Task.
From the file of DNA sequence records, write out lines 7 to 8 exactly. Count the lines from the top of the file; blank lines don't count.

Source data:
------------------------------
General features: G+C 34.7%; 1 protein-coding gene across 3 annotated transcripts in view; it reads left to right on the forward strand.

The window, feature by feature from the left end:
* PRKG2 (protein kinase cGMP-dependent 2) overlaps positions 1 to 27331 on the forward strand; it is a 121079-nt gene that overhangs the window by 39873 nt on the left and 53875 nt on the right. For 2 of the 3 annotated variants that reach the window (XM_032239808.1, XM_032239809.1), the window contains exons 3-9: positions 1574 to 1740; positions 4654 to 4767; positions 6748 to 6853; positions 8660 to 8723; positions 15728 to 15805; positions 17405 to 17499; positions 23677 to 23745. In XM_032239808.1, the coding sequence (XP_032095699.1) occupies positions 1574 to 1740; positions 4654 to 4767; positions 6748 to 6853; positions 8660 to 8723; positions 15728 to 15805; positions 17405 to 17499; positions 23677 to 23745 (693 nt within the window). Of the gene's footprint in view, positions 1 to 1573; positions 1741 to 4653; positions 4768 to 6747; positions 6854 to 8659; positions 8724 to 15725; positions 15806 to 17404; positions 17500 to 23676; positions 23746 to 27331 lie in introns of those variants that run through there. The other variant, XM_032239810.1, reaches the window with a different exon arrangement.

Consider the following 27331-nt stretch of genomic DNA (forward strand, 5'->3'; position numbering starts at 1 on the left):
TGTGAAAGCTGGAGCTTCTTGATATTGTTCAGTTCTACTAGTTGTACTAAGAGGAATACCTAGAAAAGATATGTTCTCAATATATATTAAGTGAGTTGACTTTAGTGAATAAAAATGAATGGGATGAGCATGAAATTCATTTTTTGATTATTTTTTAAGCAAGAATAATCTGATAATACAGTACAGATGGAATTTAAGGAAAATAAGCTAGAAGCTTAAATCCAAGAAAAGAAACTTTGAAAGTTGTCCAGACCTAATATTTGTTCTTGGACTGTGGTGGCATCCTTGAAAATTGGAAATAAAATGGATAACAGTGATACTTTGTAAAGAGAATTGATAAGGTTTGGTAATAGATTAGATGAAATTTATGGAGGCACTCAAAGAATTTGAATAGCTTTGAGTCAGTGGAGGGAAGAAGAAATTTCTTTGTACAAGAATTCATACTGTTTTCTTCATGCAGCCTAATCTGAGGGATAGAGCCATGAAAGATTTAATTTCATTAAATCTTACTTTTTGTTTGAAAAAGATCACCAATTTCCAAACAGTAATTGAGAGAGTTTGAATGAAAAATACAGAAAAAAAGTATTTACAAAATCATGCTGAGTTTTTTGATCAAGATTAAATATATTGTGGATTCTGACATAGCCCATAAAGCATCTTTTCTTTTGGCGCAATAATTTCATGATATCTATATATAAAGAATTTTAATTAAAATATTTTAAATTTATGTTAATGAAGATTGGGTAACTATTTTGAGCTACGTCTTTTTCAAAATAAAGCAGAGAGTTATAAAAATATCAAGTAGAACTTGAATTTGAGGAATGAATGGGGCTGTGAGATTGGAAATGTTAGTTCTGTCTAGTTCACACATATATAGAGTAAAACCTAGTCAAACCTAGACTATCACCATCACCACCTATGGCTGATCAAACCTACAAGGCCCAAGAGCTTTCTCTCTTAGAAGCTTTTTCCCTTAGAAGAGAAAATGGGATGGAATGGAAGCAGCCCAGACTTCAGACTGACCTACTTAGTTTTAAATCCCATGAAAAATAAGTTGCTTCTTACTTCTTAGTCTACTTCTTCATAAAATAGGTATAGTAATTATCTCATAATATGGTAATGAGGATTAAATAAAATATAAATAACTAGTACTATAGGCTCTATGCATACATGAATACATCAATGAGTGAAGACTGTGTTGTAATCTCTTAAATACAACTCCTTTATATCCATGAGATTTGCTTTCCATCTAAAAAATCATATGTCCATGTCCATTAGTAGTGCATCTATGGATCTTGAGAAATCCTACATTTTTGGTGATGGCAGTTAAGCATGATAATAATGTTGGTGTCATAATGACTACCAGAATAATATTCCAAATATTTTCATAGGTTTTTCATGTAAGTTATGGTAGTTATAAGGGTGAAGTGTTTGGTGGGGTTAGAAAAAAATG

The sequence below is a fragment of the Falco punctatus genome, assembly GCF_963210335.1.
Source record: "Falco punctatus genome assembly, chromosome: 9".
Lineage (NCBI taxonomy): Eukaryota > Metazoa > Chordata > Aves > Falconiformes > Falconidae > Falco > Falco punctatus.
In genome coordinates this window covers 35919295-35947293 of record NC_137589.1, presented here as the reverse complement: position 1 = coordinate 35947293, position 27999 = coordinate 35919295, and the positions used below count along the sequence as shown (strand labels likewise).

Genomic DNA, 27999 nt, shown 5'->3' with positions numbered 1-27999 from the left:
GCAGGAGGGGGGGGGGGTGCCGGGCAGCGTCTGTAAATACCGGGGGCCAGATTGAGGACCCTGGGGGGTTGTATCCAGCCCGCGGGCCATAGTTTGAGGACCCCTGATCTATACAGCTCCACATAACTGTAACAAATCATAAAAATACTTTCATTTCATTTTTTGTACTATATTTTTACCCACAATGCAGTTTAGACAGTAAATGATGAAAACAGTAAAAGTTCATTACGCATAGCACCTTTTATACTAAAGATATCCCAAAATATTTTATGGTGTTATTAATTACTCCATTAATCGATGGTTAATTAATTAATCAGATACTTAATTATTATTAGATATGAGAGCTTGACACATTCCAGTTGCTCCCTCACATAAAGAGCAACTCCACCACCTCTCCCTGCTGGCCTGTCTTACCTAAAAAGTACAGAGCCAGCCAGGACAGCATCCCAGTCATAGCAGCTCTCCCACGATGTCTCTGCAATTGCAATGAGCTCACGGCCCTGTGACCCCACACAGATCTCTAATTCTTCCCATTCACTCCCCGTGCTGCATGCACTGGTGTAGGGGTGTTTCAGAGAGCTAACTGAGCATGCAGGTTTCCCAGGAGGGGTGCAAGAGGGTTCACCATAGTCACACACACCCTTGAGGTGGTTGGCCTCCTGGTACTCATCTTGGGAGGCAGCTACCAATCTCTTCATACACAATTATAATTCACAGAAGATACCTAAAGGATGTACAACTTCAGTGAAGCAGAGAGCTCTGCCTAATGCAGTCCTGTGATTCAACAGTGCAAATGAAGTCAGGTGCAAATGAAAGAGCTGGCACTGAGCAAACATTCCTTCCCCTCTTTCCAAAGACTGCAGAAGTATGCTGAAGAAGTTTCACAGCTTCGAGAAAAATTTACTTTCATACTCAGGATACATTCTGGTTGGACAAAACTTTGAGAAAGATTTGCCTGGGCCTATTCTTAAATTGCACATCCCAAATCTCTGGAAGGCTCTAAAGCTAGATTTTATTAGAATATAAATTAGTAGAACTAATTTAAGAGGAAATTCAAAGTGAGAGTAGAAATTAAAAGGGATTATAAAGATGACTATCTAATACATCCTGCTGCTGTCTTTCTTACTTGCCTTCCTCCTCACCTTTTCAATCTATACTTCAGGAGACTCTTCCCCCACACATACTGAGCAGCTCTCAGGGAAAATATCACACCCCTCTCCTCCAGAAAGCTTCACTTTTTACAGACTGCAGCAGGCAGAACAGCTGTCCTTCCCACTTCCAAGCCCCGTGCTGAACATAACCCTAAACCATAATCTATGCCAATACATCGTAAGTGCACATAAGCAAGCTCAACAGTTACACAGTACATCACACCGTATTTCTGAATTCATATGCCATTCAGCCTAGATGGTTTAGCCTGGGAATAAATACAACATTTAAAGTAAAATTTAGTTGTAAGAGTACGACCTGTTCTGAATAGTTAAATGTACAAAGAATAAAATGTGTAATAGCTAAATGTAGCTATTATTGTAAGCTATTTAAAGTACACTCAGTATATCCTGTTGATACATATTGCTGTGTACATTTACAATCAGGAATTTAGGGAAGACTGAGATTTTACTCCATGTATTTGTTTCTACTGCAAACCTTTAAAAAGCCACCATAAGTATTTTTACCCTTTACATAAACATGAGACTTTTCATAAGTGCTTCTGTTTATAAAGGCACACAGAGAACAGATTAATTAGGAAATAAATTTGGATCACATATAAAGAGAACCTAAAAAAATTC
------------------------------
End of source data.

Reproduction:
Source record: "Falco punctatus genome assembly, chromosome: 9".
Lineage (NCBI taxonomy): Eukaryota > Metazoa > Chordata > Aves > Falconiformes > Falconidae > Falco > Falco punctatus.